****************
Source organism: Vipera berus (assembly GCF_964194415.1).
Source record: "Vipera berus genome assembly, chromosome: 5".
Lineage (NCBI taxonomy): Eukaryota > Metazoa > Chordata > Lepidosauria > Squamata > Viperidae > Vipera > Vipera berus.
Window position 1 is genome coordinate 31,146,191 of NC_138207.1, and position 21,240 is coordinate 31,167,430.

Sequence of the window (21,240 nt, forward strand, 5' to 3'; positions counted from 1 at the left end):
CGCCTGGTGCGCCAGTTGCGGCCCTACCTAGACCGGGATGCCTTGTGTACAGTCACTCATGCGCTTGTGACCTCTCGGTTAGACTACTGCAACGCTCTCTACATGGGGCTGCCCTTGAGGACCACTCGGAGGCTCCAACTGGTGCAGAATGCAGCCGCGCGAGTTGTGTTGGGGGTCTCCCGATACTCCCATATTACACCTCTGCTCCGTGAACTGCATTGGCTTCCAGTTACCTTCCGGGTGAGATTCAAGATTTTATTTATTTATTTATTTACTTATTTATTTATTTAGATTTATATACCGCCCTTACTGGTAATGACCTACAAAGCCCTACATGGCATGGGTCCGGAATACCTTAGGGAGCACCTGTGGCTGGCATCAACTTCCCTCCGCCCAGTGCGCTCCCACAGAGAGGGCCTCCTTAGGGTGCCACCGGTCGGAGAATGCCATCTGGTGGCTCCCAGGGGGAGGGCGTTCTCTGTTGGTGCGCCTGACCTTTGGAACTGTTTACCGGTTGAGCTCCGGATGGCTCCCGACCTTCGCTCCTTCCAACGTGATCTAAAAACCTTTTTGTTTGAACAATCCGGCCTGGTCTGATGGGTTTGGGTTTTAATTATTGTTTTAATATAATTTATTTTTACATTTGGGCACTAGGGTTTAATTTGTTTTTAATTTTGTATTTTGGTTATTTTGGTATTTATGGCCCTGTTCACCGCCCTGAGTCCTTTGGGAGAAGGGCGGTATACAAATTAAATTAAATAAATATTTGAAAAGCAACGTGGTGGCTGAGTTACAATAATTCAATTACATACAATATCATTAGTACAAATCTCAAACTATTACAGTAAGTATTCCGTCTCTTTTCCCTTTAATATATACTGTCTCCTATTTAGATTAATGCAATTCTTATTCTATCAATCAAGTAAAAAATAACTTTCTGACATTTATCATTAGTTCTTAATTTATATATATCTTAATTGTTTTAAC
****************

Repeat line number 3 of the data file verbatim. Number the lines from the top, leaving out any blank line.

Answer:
Lineage (NCBI taxonomy): Eukaryota > Metazoa > Chordata > Lepidosauria > Squamata > Viperidae > Vipera > Vipera berus.